The End of Glory
Illuminating the question of why Napoleon chose to gamble on total victory at the risk of utter defeat, this study focuses on the dramatic two years between the retreat from Moscow in 1812 and the Emperor's abdication in 1814. Price shifts away from the usual emphasis on Waterloo, to the conflicts of 1813; he examines the battle of Leipzig in particular; and explores the reasons why Napoleon rejected the offers of a compromise peace extended to him during that year.
Alasdair MacColla and the Civil Wars
Alasdair MacColla was one of the greatest warriors of the Highland tradition, yet remains a shadowy figure in Scottish history, only emerging from obscurity as second in command to the Marquis of Montrose in the 1644–5 victories over the Covenanters. This study examines MacColla's achievements as a soldier and his part in the Montrose campaigns, provides a general reassessment of those campaigns and examines political changes in clan leadership in the Highlands during the 17th century. Slightly off-mint.
Glory and Honour
The Renaissance in Scotland
Often obscured by the powerful forces of the Reformation in Scotland, the Scottish version of Renaissance culture was a hybrid, arriving from Italy via intermediaries and blending with the medieval International Gothic culture. The first book to provide a fully illustrated survey of the unique and little-known heritage of the Renaissance in Scotland, Thomas's study examines the buildings, books and artefacts of the period to reveal a vibrant, confident and cosmopolitan culture in the two centuries between 1424 and 1626.
The Children of Henry VIII
Henry VIII fathered four living children, each by a different mother. The relationships between his daughter Mary, the illegitimate son Henry Fitzroy, Duke of Richmond, Edward, who died at the age of 15, and Anne Boleyn's daughter Elizabeth were often scarred by jealously, mutual distrust and even hatred. In this study, John Guy draws on a wide range of sources to tell the stories of these four key figures in the dynastic history of England.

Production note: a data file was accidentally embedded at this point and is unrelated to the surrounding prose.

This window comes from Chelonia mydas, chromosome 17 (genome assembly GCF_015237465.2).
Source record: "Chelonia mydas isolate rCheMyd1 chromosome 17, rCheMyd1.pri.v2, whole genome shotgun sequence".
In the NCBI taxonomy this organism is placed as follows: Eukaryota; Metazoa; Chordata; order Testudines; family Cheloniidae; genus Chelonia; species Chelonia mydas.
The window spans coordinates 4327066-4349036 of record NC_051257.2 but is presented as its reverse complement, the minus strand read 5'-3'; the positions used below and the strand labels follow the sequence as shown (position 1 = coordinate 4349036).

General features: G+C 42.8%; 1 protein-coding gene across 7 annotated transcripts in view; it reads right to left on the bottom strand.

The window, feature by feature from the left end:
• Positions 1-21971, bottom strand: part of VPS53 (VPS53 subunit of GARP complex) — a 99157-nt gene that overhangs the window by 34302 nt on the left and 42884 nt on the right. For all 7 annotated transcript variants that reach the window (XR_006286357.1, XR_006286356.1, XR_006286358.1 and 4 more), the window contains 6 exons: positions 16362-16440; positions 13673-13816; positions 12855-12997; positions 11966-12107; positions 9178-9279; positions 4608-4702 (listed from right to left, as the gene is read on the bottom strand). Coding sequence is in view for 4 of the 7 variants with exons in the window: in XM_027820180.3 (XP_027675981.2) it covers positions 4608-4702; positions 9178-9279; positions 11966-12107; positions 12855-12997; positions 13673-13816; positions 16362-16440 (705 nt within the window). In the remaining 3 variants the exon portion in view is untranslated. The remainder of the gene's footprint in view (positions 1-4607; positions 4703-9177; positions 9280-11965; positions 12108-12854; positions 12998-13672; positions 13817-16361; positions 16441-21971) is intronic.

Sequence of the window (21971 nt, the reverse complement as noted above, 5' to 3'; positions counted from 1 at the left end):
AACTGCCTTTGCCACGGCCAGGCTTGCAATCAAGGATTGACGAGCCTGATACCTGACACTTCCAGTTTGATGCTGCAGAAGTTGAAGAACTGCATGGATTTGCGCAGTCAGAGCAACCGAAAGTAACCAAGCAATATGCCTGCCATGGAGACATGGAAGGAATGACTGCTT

Volume 14. First published in 1936.
Covering the forty-four years from the outbreak of the Franco- Prussian war to the eve of the First World War, Ensor surveys a period which saw the 'conversion of English government into a democracy', great advances in education and literacy, the slump in agriculture, the first threat to manufacturing industry from foreign competition, and world-wide imperial expansion. First published in 1936. Book club reprint.
Master of the Great Game
Famous in his lifetime as an explorer and travel writer, Alexander Burnes (1805–1841) was also a spy, a major figure in the First Afghan War and the British Envoy in Kabul, where he was killed in the 1841 uprising. Craig Murray tells the story of Burnes’s life and his ‘fabulous adventures’ on the Northwest Frontier, setting his extraordinary career against a background of the ‘Byzantine jealousies and turf battles’ of British officials in 19th-century India. Slightly off-mint.
And the Plan for Edinburgh's Third New Town
Rising just beyond the centre of Edinburgh, the once rural Calton Hill was developed in the late 18th century to extend the city towards the port of Leith. The site’s contrasting architectural styles are often perceived as a commentary on the friction between Scottish and British nationalism, reflecting the nuances that define Scotland’s sense of identity within Britain. In this well-illustrated study, the author investigates Calton Hill’s creation, its history, and its symbolism for Scotland today.